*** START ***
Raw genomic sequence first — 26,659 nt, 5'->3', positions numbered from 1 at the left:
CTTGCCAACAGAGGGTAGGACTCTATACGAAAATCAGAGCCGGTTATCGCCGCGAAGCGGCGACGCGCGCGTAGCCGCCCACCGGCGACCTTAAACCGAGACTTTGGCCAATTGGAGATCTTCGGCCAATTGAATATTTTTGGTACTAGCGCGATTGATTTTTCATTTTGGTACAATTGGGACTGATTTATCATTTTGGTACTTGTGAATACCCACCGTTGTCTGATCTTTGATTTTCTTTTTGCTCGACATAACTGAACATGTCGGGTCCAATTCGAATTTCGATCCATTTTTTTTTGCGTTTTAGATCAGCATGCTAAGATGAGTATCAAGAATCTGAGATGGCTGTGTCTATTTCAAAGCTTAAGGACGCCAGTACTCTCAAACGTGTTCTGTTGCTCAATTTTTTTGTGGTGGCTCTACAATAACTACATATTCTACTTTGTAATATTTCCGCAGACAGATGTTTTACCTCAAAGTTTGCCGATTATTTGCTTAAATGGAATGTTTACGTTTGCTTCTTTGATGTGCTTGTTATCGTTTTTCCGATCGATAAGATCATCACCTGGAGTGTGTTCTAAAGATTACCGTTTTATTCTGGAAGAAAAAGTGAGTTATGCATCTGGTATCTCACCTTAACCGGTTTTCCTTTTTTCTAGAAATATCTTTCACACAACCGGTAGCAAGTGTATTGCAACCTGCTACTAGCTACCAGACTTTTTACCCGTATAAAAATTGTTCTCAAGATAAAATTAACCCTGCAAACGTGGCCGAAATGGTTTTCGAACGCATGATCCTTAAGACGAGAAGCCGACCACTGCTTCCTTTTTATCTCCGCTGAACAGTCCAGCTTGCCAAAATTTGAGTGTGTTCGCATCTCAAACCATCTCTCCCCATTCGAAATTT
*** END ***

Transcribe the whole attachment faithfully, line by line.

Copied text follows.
Raw genomic sequence first — 26,659 nt, 5'->3', positions numbered from 1 at the left:
CTTGCCAACAGAGGGTAGGACTCTATACGAAAATCAGAGCCGGTTATCGCCGCGAAGCGGCGACGCGCGCGTAGCCGCCCACCGGCGACCTTAAACCGAGACTTTGGCCAATTGGAGATCTTCGGCCAATTGAATATTTTTGGTACTAGCGCGATTGATTTTTCATTTTGGTACAATTGGGACTGATTTATCATTTTGGTACTTGTGAATACCCACCGTTGTCTGATCTTTGATTTTCTTTTTGCTCGACATAACTGAACATGTCGGGTCCAATTCGAATTTCGATCCATTTTTTTTTGCGTTTTAGATCAGCATGCTAAGATGAGTATCAAGAATCTGAGATGGCTGTGTCTATTTCAAAGCTTAAGGACGCCAGTACTCTCAAACGTGTTCTGTTGCTCAATTTTTTTGTGGTGGCTCTACAATAACTACATATTCTACTTTGTAATATTTCCGCAGACAGATGTTTTACCTCAAAGTTTGCCGATTATTTGCTTAAATGGAATGTTTACGTTTGCTTCTTTGATGTGCTTGTTATCGTTTTTCCGATCGATAAGATCATCACCTGGAGTGTGTTCTAAAGATTACCGTTTTATTCTGGAAGAAAAAGTGAGTTATGCATCTGGTATCTCACCTTAACCGGTTTTCCTTTTTTCTAGAAATATCTTTCACACAACCGGTAGCAAGTGTATTGCAACCTGCTACTAGCTACCAGACTTTTTACCCGTATAAAAATTGTTCTCAAGATAAAATTAACCCTGCAAACGTGGCCGAAATGGTTTTCGAACGCATGATCCTTAAGACGAGAAGCCGACCACTGCTTCCTTTTTATCTCCGCTGAACAGTCCAGCTTGCCAAAATTTGAGTGTGTTCGCATCTCAAACCATCTCTCCCCATTCGAAATTT